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Raven Rock State Park is known for its namesake cliffs on the edge of the Cape Fear River. It has over a dozen miles of trails, which include horseback riding, hiking, and cycling trails. Since this park is along the fall line, most of the trails are easy with some rise and fall in elevation. Make sure you hike to the“Raven Rock” while you are there. It is impressive, and there are other trails that offer peaceful walks through the forest and other views of the river. The only camping allowed, for now, is primitive tent camping. The campsites can be reached either by hiking or by canoeing/kayaking in. There is a privy, but there are no showers. I counted seven spaces for camping. There is a site(or was) for group camping. The ranger told me that it is no longer in use. When I was talking to her, she said that they are working on an area for RV camping and that it would be ready next year. If I understood correctly, it will be in the area of the Mountain Laurel Loop Trail. When you camp there, make sure to take a good head lamp or flashlight. I had to walk quite far to get to the privy, and during the night, it is dark! The site that I chose was a longer walk to the privy than the other campsites, but it was a little more remote and private. I also had to by-pass a mud hole on the way to the privy, so again, take a good light source. The best thing about Raven Rock State Park is, of course, the 150’ cliffs along the river. The best thing about camping at Raven Rock State Park is how quiet it is. The hike is 1.7 miles, and other than the sounds of Cape Fear River down below, the only thing you hear at night might be an occasional airplane flying overhead. Since it was during December, I didn’t see any other campers. During the day, however, the park had several day hikers. If you want to camp in the backcountry but don’t want to hike very far to get there, this is a great place. If you have an RV or just want to camp where you can drive to, you will have to wait for a year, according to the park ranger.
We used this campground as a stopping point after a trip to Fantasy Lake Water Park. It's secluded, small, cute, and located right on the Lumber River.
Our particular site, PA 7, is one of two right on the river's edge, across from the Naked Landing trail. Sites 7 & 8 would be perfect for two families to camp together, because they'd have the whole trail area to themselves. These sites have a bit of hike-in required, in that you can't drive up to them (see my uploaded photo of where the parking lot is in relation to the sites).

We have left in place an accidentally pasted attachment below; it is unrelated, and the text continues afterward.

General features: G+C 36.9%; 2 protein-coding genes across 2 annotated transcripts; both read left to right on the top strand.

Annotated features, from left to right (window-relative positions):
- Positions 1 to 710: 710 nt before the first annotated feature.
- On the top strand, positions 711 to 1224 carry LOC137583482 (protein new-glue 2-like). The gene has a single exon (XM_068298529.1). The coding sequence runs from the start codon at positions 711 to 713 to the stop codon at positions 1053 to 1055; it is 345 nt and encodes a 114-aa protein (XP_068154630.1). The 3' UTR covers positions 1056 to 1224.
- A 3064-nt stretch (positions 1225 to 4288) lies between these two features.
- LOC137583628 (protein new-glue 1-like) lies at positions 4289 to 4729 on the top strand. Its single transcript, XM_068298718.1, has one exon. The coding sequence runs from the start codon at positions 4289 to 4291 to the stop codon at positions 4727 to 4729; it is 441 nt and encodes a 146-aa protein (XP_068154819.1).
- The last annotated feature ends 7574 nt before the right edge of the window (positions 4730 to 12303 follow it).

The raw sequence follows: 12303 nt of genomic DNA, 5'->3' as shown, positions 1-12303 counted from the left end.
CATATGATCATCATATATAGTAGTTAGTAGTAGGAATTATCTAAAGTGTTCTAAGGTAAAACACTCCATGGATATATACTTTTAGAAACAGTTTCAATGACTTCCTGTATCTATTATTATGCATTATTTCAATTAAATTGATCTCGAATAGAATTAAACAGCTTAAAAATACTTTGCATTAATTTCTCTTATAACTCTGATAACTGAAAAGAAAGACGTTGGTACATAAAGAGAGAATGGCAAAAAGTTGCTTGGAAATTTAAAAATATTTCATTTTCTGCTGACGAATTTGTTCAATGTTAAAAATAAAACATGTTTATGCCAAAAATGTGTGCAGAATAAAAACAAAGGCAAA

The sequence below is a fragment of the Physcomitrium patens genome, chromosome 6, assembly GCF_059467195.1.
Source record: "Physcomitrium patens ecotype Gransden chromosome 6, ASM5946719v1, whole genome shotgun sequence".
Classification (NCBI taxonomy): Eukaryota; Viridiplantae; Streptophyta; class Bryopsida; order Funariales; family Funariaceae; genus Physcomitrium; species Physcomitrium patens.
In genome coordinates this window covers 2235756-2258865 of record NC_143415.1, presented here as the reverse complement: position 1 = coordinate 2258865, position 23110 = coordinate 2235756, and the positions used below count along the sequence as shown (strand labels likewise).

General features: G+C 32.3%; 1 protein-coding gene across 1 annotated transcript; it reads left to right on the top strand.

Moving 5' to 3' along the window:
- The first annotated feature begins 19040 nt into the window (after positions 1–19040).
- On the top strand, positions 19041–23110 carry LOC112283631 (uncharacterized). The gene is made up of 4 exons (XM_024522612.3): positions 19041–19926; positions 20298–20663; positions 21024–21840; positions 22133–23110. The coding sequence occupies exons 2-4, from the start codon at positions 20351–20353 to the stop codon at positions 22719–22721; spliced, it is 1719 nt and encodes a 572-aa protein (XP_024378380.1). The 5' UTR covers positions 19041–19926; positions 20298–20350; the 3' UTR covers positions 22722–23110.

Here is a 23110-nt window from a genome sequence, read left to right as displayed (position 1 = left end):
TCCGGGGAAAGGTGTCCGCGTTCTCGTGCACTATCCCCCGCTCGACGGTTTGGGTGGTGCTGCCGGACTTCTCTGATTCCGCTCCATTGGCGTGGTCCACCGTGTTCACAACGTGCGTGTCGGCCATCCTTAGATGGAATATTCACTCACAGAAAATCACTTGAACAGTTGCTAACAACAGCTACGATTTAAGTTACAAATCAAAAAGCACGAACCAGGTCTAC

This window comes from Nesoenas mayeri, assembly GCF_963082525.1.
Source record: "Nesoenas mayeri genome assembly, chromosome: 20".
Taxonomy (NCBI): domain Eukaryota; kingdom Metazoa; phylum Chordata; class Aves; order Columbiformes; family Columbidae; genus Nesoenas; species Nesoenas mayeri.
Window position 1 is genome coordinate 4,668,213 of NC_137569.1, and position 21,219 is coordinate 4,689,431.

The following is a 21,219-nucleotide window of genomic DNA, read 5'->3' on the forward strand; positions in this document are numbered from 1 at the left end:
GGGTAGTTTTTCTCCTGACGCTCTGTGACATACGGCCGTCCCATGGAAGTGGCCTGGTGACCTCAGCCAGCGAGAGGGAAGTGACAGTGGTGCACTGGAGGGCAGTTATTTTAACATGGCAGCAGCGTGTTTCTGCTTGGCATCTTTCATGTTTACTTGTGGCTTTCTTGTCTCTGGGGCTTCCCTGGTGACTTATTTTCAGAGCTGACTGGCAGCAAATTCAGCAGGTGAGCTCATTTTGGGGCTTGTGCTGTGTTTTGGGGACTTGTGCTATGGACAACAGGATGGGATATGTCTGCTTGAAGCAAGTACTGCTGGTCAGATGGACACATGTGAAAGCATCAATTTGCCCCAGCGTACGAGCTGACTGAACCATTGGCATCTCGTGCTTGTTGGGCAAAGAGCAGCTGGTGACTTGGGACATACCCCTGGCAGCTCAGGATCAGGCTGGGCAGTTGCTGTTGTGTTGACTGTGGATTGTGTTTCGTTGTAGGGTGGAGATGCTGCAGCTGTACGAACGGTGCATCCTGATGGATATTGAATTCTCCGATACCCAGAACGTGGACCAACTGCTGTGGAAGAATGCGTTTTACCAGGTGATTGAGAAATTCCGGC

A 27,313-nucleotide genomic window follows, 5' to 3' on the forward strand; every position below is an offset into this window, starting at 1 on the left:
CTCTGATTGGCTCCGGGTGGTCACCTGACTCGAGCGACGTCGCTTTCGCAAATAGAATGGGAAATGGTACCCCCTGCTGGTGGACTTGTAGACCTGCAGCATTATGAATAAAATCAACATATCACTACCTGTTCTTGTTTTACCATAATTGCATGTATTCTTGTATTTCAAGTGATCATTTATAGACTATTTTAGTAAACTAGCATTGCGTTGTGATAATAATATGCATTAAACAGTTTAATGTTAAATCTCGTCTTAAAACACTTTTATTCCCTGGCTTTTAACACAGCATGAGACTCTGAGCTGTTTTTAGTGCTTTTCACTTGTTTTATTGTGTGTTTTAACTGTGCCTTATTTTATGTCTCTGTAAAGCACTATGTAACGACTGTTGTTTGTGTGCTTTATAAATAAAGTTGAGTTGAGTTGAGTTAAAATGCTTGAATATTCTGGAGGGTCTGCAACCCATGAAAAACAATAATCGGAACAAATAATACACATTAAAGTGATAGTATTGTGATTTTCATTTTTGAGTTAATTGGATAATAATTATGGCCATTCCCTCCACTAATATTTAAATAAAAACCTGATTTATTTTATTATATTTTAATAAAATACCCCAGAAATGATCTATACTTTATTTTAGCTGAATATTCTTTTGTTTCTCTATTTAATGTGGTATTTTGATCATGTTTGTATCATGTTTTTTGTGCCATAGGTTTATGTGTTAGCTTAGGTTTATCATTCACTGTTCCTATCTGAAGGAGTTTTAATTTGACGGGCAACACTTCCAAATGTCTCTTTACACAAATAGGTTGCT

There is a vault toilet near the parking lot ("that's gonna be a no from me, dog") but an actual restroom facility across the parking lot.
Each of the sites has its own trash can, and a ranger comes by in the morning to empty it.
The river is nice to swim in after a hot summer's day, although the bottom is quite squishy. It's a good area to fish or use small watercraft.
We slept in hammocks and were awoken at dawn by a cacophony of juvenile barred owls directly above us.
I spent a night at the primitive campsite right before new years and enjoyed it immensely. It was forecasted to be rainy and had been raining for a couple of days prior. The park was absolutely gorgeous and secluded feeling (probably thanks to the rain!) The staff was incredibly friendly and helpful and provided plenty of info. The campsite had a bench and firepit. The site itself was off the trail a bit allowing it to be more secluded feeling. Overall, I loved it and will be going back. I hope to take a fishing rod with me next time as I have heard decent things about fishing there.
The trails are nice and short, not too much room for extra exploration. Best advice is there are some big rocks in the river at various locations that you can lay on and take a nap. Super comfy and the water is also pretty shallow. Great place to get wet. Never camped here before, only day trips.
I have camped with a large group of friends at site #2 a couple of times, but this weekend, I wanted to camp with just my two boys, and site #5 (the yurt site) was available. This site was new since I had camped here last. It said it slept 6 and the website showed a pic of two beds; I *assumed* there would be four more, since it slept 6.
Long story short, just 2 beds. But the worst part was weeds growing up through the floorboards, ripped screens, doors that wouldn't zip completely, and two (purposeful) holes at the top that surely let in mosquitoes! The boy who slept at ground level is completely bitten up, despite me spraying everyone with bug spray and using my tennis racket-style bug zapper to clear out the yurt before bed.
Our trash can was completely full (I mean, at least there's a trash can, but we could hardly use it). Our fire ring was full of ashes and the grate was jammed down. The previous campers had left us a few jugs of water but also small pieces of trash scattered about. What I'm trying to say was that this site was not maintained between the last visitors and us.
The campground, though, is awesome if you like roughing it. You are allowed, thankfully, to drive to your site, but it's a hike to walk to the running water toilets, and I saw lots of people drive to them. There is a closer pit toilet but I didn't check that out.
The lake is beautiful, shallow, warm, good fishing, fun for everyone! Bullfrogs, peepers, and owls called all night. Dragonflies galore flew about. It's rustic, but relaxing. And the visitor's center has a nice exhibit on the Carolina Bays.